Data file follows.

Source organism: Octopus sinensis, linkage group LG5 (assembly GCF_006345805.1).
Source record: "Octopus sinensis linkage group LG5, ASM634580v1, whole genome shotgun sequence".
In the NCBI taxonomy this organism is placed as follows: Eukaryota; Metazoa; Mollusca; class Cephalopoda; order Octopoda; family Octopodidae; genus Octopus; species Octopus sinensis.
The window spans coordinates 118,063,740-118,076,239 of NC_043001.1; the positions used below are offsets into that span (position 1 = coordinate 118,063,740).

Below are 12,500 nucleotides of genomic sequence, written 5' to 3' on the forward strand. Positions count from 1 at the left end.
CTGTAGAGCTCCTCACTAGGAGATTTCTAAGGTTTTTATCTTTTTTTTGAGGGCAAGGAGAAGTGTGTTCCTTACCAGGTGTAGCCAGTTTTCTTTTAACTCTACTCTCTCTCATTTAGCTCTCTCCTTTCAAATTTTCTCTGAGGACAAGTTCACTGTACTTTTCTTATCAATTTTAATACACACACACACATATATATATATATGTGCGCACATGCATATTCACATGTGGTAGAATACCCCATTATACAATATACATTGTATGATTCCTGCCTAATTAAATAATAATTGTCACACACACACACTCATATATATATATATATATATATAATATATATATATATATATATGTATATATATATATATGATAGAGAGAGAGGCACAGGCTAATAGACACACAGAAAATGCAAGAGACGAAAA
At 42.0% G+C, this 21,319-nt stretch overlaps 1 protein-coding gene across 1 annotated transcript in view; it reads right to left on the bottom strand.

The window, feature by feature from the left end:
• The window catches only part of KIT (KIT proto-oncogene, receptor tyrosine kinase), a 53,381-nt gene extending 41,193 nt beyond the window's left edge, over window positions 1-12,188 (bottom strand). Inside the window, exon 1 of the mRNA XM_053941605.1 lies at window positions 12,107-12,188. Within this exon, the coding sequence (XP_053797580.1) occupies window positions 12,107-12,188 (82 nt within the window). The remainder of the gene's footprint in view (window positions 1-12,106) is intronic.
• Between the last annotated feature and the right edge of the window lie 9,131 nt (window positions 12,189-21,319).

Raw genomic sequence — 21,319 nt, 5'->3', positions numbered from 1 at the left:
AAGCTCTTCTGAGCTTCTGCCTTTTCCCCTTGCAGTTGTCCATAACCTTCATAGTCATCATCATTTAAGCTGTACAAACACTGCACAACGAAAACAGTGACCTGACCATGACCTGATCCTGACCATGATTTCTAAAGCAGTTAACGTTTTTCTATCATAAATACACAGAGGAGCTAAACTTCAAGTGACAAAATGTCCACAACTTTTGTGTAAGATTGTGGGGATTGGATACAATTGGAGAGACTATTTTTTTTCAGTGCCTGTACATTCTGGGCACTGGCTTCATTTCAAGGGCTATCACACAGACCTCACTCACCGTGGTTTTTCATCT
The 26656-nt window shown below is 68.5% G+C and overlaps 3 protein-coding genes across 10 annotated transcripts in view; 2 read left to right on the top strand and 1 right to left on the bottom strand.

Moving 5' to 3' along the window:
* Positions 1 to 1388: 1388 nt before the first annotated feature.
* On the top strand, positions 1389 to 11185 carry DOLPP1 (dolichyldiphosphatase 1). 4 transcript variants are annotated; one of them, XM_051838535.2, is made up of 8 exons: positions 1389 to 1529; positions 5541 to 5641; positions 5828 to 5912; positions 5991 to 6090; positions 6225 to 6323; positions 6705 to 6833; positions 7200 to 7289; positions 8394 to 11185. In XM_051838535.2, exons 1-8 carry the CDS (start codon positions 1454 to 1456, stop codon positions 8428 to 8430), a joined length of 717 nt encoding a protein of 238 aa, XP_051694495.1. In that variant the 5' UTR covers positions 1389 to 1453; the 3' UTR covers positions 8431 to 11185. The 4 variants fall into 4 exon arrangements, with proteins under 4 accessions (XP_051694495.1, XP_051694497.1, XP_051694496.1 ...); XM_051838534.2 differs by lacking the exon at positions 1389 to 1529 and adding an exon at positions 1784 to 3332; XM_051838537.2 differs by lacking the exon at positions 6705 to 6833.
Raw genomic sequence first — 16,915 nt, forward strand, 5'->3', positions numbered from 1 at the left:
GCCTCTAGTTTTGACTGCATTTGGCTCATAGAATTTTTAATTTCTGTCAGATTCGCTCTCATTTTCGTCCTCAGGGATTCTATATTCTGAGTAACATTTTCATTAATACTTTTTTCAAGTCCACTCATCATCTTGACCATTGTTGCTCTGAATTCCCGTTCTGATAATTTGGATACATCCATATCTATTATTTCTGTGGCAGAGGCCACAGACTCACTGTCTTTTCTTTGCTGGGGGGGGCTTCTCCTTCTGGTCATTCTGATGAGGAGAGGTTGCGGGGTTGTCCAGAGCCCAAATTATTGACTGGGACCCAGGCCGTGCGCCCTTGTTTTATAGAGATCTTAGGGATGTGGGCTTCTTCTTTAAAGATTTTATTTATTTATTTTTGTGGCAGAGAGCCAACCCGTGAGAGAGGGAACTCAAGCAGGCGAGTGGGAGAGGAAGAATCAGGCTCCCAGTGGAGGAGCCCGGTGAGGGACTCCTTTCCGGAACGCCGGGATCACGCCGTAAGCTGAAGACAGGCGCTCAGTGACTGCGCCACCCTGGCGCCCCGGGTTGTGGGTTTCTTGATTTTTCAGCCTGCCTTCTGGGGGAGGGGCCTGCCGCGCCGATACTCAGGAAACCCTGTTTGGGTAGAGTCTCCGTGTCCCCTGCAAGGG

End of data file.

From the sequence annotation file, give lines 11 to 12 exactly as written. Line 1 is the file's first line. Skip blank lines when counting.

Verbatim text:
Raw genomic sequence — 21,319 nt, 5'->3', positions numbered from 1 at the left:
AAGCTCTTCTGAGCTTCTGCCTTTTCCCCTTGCAGTTGTCCATAACCTTCATAGTCATCATCATTTAAGCTGTACAAACACTGCACAACGAAAACAGTGACCTGACCATGACCTGATCCTGACCATGATTTCTAAAGCAGTTAACGTTTTTCTATCATAAATACACAGAGGAGCTAAACTTCAAGTGACAAAATGTCCACAACTTTTGTGTAAGATTGTGGGGATTGGATACAATTGGAGAGACTATTTTTTTTCAGTGCCTGTACATTCTGGGCACTGGCTTCATTTCAAGGGCTATCACACAGACCTCACTCACCGTGGTTTTTCATCT